Saturday, July 14, 2012

Learning to Move

Gabriel was always mine.  Ben loves him, without question.  Maybe it's not fair to say this, but he could never love Gabriel like I do - no one could. From the moment he was conceived, we were linked, and because most of Gabriel's life was spent so close to me, and most of my life was spent wishing for him, I think we were just meant for each other.

In what I hear is typical male fashion, Ben was very detached from my pregnancy even prediagnosis.  As it was all happening I was so wounded by his behavior.  The first time I heard Gabriel's heartbeat, he wasn't with me.  The first time I felt Gabriel kick I was up late watching TV while Ben slept, and when I woke him to tell him he couldn't have cared less.  When Gabriel was diagnosed with anencephaly, though he became even more alive to me, Ben grew even more distant from us both. So Gabriel and I spent much of the pregnancy hanging out, just the two of us.

I find myself getting angry sometimes at the kind of father Ben is.  I wanted him to be that dad that hung ultrasound pictures on the fridge and bragged to all of his friends and family that he was expecting and drove himself crazy trying to assemble a crib and poured over the names in the baby name book.  Now I realize that Ben and I just have different world views.  In his view babies, including fetuses, are for moms.  Ben was going to be in charge of making baby food, and teaching Gabriel how to ride a bike and how to change a car's oil.  Ben was doing the best he could with what he knew.

I guess the truth is, Ben's attitude is probably a prevailing one.  In most cases, our children will survive beyond ten days and fathers will have plenty of time to bond with their children.  I think I might have even taken things like a heartbeat for granted, if I hadn't miscarried before I could ever hear Baby Cude's. I have, since losing Gabriel, put unfair expectations on a lot of people.  Recently a friend let me change her son's diaper and I remember thinking, "She has no idea how lucky she is to change his diaper every day." As if mothers of living children don't have struggles and troubles too.  I think many moms who have lost infants probably feel the same way, especially if we have no living children to care for.  We unfairly think that if we still had our children with us, they would be perfect because we would be perfect parents to them.  One of my greatest pleasures in taking care of Gabriel was being able to wash his laundry - most moms like me never get that chance, and the clothes their child wore for their one day of life will never be washed to preserve their baby's smell.  I wonder how long that would have been a joy if he survived and at what point it would have become a chore.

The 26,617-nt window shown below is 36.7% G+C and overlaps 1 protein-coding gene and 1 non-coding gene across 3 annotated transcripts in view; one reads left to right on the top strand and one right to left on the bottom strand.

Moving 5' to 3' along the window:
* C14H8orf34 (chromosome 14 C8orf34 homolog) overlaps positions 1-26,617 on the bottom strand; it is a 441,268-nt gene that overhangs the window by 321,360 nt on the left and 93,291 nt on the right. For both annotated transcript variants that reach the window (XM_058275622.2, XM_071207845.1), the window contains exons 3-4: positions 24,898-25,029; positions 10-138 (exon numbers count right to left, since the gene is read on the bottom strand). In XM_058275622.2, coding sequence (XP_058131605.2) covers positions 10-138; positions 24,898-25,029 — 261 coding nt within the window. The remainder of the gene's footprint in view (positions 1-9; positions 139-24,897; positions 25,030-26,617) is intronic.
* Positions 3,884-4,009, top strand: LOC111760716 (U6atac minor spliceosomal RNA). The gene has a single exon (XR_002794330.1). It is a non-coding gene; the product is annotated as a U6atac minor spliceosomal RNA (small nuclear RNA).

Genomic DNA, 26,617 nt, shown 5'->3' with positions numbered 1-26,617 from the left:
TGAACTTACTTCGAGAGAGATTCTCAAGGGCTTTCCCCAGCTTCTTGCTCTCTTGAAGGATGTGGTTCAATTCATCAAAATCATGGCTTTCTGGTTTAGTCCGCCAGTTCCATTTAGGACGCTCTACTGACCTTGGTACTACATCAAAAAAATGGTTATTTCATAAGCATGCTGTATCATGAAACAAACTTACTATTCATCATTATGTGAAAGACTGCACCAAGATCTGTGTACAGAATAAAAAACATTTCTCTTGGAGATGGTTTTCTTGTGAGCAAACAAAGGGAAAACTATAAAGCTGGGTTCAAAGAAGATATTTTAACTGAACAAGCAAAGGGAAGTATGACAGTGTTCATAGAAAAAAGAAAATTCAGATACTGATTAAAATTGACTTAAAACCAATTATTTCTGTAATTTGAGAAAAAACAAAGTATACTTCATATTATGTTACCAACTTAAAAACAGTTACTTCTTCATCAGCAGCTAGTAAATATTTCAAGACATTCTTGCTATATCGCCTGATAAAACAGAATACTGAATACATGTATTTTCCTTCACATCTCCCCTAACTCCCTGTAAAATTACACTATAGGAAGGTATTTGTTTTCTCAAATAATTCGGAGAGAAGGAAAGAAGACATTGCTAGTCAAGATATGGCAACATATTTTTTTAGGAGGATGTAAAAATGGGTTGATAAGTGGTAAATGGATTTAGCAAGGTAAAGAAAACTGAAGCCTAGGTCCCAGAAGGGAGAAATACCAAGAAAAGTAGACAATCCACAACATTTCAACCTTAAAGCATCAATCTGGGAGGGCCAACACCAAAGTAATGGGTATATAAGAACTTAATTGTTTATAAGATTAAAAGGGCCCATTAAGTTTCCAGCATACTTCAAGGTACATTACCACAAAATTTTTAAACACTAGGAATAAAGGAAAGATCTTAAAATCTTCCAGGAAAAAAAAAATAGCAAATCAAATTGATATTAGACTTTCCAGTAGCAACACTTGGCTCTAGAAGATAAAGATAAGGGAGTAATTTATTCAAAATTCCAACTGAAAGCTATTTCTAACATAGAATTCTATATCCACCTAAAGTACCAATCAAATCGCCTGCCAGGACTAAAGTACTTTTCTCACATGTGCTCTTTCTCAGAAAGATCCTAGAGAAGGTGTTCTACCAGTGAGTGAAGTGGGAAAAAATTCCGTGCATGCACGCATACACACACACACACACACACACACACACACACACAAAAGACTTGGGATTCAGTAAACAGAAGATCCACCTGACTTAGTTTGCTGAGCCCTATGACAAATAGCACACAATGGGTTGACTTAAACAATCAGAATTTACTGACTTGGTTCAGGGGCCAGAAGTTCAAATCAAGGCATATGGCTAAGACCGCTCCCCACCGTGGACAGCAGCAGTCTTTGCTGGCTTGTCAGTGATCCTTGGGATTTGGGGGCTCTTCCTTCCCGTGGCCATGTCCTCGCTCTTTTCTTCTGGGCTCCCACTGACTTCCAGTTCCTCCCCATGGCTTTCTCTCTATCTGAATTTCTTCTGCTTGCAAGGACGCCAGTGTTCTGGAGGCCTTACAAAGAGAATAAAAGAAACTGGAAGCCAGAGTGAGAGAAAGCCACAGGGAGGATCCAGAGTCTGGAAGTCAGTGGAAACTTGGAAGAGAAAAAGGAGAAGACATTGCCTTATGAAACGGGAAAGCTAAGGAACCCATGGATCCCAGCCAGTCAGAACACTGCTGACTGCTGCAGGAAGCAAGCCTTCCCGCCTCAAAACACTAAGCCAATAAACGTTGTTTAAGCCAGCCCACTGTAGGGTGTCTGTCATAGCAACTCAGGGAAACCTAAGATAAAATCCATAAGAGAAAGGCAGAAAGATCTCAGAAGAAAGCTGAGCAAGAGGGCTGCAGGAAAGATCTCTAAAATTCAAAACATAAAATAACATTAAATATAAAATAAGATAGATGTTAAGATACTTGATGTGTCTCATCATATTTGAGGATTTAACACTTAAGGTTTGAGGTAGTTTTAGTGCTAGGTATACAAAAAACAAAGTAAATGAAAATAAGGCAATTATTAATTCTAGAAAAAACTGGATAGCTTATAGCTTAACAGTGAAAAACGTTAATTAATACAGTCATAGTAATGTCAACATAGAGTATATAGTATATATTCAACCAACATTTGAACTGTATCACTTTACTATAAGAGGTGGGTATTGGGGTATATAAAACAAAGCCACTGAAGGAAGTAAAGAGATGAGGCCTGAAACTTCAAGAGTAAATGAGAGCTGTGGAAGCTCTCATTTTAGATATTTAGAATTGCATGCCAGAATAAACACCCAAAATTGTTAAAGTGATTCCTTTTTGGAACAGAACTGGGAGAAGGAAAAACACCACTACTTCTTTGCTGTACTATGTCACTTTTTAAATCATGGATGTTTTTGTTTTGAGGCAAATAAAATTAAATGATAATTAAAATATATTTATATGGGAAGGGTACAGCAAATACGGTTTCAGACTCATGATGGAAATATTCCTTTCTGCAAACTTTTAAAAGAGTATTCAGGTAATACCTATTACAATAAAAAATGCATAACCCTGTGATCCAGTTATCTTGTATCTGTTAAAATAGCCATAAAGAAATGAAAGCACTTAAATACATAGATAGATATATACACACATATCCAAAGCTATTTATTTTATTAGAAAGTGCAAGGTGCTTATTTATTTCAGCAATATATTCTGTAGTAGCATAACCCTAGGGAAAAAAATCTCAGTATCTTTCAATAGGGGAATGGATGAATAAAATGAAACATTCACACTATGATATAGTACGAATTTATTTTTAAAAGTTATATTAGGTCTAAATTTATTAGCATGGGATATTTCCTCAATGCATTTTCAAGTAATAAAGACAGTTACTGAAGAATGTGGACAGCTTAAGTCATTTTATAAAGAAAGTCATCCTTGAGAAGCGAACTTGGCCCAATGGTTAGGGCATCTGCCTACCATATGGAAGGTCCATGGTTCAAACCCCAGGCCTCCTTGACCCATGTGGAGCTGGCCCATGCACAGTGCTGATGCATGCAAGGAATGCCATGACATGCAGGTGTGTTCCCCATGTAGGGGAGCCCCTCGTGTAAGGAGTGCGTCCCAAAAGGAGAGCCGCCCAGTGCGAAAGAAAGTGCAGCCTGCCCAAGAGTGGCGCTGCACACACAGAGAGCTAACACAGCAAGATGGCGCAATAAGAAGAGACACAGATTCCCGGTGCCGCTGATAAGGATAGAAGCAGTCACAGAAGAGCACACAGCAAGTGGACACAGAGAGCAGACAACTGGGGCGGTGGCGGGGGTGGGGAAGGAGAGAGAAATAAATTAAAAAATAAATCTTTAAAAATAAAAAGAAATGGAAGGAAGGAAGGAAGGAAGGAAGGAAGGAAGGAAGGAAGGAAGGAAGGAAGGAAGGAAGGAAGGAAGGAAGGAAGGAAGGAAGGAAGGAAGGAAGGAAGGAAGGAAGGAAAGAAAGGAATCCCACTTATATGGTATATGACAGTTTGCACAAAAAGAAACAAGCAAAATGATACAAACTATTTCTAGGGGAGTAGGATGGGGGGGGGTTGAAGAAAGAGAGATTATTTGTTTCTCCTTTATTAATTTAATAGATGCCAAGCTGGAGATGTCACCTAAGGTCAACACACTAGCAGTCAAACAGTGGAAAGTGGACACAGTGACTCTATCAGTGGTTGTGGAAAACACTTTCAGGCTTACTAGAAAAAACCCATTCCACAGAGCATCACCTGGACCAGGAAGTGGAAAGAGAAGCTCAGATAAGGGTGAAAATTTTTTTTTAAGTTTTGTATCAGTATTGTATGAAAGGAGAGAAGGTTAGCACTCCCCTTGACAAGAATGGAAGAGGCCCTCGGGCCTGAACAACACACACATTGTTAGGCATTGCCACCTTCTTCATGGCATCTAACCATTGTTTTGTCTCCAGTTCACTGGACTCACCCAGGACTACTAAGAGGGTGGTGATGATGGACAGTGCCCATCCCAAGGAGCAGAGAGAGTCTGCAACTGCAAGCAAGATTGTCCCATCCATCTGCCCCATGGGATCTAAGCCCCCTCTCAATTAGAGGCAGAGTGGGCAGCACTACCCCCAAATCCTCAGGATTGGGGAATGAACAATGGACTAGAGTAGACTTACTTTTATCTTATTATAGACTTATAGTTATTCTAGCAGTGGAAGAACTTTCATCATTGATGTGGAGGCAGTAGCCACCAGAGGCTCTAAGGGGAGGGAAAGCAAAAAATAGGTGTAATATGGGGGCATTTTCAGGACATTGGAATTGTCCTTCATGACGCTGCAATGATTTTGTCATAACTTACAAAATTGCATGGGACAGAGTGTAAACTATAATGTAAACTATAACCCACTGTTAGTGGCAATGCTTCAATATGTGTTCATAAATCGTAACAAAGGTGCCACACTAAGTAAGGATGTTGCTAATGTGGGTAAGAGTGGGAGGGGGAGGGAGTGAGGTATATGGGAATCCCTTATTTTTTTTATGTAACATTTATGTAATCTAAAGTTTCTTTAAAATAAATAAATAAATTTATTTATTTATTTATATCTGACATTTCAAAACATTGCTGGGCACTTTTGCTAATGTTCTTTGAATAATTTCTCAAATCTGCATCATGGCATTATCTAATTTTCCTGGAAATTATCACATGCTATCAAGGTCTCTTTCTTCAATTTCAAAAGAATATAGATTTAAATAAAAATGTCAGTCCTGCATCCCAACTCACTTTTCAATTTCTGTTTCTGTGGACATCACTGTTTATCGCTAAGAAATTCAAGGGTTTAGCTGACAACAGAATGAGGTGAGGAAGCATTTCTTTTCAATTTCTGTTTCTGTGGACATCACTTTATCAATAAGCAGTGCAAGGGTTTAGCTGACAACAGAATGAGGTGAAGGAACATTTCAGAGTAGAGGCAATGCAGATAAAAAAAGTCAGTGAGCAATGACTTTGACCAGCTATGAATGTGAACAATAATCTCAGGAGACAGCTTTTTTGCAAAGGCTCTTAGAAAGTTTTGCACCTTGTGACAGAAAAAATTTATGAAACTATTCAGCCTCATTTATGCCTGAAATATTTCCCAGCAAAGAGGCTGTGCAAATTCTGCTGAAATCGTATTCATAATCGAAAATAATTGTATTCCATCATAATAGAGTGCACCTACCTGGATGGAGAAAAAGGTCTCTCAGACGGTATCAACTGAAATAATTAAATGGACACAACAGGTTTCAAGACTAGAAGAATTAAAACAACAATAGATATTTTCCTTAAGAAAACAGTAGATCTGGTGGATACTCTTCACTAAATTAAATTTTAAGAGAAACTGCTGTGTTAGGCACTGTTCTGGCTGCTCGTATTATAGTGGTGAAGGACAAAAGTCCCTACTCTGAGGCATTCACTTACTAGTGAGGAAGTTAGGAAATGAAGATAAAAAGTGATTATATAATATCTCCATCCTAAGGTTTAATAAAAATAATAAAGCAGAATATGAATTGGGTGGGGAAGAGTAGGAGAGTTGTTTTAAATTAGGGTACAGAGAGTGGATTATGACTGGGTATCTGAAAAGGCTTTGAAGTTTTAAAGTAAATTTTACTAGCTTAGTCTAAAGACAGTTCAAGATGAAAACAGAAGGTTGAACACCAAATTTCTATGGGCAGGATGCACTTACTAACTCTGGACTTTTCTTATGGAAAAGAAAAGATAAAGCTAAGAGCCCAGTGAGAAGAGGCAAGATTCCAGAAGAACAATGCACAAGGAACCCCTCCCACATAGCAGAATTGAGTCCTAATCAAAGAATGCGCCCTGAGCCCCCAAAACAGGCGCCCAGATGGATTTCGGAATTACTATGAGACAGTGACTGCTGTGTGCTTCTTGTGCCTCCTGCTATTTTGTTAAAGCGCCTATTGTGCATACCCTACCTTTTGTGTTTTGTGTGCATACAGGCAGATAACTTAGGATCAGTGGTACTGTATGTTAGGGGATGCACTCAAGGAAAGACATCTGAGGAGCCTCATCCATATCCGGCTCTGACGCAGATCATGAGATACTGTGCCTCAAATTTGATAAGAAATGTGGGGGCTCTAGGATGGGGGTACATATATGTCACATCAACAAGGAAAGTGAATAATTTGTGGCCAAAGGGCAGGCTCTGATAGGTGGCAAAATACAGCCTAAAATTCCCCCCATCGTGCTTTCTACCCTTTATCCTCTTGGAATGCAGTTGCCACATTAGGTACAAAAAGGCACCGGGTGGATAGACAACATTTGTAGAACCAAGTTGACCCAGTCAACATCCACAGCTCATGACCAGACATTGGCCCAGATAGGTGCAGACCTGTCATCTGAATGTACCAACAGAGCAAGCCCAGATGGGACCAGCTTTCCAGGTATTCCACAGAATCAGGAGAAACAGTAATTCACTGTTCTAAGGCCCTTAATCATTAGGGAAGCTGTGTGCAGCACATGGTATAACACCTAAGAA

There are moms who feel guilty when caring for their children feels like work, and there are moms who don't feel guilty at all for doing this most important job very poorly.  A mother who has lost her child has a different role, and with it comes a different kind of guilt.  I feel guilty that Gabriel isn't my first thought every morning or my last thought every night -- Is he supposed to be?  I feel guilty that I don't hear him crying in my sleep like Susan Sarandon does in that one movie.  I feel really bad when someone asks about Gabriel and cries, but I don't -- How cold and heartless must that appear?  I feel guilty when I realize that in fact, days have gone by and I haven't cried and I wonder what kind of woman can become numb to the fact that her child is dead.  I feel guilty when I am changing another child's diaper and I feel at once envious, and like I am betraying my own son.  I feel guilty when I am relieved that Gabriel is not here to be a factor for clinging to a failing marriage. I feel worse when people "okay" the divorce with phrases like, "Well, you two went through a lot with the baby," as though somehow it's Gabriel's fault that his parents couldn't get their crap together.  The feelings of a grieving mother are complex but can be reduced to one simple notion:  We miss our child constantly.

I imagine learning to live without my child is like learning to live with a handicap.  It's just a little less visible.  Gideon was born with hip dysplasia, and he learned to walk and move despite it.  He had surgery, and his fur grew back in to cover up the scar.  He had to learn to walk again and now he moves with much more agility, but he will always have hip dysplasia.  We got Noelle, and she keeps him moving and she gives him a reason to get up and go.  Every once in a while, the pain is really intense, especially when it's cold or when it rains, and he has a hard time standing up but he does.  The presence of the defect is constant too, and he's constantly learning to adjust.  Both of us -- all of us, I suppose -- are just learning to move forward the best we can with what we have.

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